Another approach is to use lower-key early season shorter races as trainers and fun, social races that motivate you to be consistent in training. A huge help on those challenging winter and spring days where the conditions are less than optimal. Then as your goal race approaches, the specificity becomes more focused. Above all, it's important to pick races that speak to you personally and help fuel your own stoke factor.

Male athlete running at the Grand Canyon North Rim. Male athlete running at the Grand Canyon North Rim.
Jeff Browning racing at the Grand Canyon North Rim.

Meghan Canfield

When it comes to picking out a race, it should be meaningful to you, whether it is the location, the surface of the course, time of year, or attached to a memory. You should be excited and happy to be on the course! Racing is hard, and the last thing you want to feel is like you'd rather be anywhere but there.

The distance should be appropriate to your level of fitness. If you are running 2-3 miles every other day, signing up for a 50k a month out is not wise and could lead to injury or failure to finish. Know your limits, and give yourself plenty of time to train for the longer races. Don't pick a race in haste. Consider how long it will take to gain the fitness needed to have your best day, how much training will impact your daily life, and don't jump to join in on a race all your friends are doing because it sounds fun without really thinking about what it will take to get there.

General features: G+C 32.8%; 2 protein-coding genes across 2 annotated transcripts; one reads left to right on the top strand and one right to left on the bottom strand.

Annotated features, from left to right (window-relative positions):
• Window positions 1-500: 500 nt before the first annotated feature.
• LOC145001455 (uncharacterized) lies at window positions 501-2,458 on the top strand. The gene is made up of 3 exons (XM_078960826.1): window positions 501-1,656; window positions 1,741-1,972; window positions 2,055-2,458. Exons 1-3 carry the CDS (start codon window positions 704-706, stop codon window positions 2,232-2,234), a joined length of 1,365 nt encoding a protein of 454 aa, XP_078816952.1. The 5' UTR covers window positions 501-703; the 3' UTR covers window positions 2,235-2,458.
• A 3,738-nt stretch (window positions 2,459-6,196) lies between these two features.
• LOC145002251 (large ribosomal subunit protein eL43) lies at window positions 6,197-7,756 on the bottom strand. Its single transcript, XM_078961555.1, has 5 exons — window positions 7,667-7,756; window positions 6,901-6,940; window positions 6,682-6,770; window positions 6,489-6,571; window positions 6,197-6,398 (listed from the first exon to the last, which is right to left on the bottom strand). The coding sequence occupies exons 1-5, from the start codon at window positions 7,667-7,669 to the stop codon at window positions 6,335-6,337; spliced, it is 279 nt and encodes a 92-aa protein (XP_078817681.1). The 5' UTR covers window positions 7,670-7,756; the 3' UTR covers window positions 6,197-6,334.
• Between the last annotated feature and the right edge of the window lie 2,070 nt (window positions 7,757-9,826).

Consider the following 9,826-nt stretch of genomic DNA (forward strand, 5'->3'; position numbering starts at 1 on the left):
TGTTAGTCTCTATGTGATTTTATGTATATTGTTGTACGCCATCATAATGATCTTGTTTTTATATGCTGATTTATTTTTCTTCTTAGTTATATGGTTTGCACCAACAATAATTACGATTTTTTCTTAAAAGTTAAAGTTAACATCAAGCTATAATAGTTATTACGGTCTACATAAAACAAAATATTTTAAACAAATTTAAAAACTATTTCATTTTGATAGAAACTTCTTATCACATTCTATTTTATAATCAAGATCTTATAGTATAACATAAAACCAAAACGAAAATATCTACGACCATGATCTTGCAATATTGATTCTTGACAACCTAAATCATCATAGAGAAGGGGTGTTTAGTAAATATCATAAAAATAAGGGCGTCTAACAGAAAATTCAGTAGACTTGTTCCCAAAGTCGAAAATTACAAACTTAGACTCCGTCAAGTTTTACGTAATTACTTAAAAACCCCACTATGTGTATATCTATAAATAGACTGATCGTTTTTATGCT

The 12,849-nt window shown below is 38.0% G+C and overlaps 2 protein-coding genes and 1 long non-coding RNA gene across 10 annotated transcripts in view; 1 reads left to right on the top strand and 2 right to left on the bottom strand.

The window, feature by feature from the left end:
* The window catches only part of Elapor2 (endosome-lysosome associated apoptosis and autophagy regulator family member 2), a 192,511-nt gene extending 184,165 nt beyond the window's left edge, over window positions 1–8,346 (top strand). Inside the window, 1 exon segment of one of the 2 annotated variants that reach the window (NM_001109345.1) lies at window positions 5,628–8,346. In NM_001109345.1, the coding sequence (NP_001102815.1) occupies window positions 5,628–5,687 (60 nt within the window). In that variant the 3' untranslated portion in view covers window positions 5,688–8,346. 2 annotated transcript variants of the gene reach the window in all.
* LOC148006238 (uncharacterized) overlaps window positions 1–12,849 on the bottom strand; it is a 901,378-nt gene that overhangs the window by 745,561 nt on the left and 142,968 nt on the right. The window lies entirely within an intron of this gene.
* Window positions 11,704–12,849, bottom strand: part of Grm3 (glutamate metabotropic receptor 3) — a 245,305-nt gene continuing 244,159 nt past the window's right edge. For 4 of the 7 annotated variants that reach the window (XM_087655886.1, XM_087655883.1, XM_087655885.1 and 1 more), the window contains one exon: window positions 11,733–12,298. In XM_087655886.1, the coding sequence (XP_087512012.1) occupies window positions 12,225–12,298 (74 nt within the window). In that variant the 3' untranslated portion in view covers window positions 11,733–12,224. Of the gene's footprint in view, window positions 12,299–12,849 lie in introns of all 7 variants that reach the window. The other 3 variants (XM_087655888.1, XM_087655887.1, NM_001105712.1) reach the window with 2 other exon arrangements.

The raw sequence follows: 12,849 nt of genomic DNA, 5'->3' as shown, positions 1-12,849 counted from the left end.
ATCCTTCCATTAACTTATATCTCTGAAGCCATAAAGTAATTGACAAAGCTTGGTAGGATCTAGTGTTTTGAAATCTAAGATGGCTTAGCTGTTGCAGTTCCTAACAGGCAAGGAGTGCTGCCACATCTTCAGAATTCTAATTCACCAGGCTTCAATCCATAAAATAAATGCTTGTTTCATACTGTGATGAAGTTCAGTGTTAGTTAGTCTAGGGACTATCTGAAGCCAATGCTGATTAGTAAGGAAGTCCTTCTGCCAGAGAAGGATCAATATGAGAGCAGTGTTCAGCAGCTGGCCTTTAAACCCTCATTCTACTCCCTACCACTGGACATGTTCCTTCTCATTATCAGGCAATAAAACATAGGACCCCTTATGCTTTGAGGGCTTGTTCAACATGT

Two female athletes running at the Western States 100 Mile Endurance Run. Two female athletes running at the Western States 100 Mile Endurance Run.
Meghan Canfield (right) with her pacer racing at the Western States 100 Mile Endurance Run.

Zac Marion

As far as choosing a race, the number one piece of advice is to always pick what excites you. Obviously be respectful of the challenge you're biting off and temper it with some reality. Coming from a coaching perspective, athletes train harder and perform better when the race they sign up for isn't out of obligation or FOMO but rather comes from something that inspires them and excites them. It's especially useful on those big days where a little extra motivation goes a long way!

When it comes to races with lotteries, always have a backup plan in case you are not selected. Most trail races these days have a capacity on the number of participants, and some races are more popular than others. Check the rules of the lottery on each race website, as some races participants must qualify for. Other popular races are based on who signs up first, with others being put on a waitlist after the capacity of runners has been hit. For these races, make a note of when registration opens, and set a calendar reminder on your phone, to be sure to be the first to sign up when allowed.

Man running the Tussuck Traverse trail race in New Zealand. Man running the Tussuck Traverse trail race in New Zealand.
Zac Marion running the Tussuck Traverse trail race in New Zealand.

We look forward to seeing which races each of our Injinji athletes sign up for in 2022 and can’t wait to follow each unique journey of what it takes to both toe the line and cross the finish line. In need of even more inspiration? Watch a short documentary following Jeff Browning's incredible performance bagging the FKT at the Grand Canyon's 2xR2R2R produced by The Juniper Lab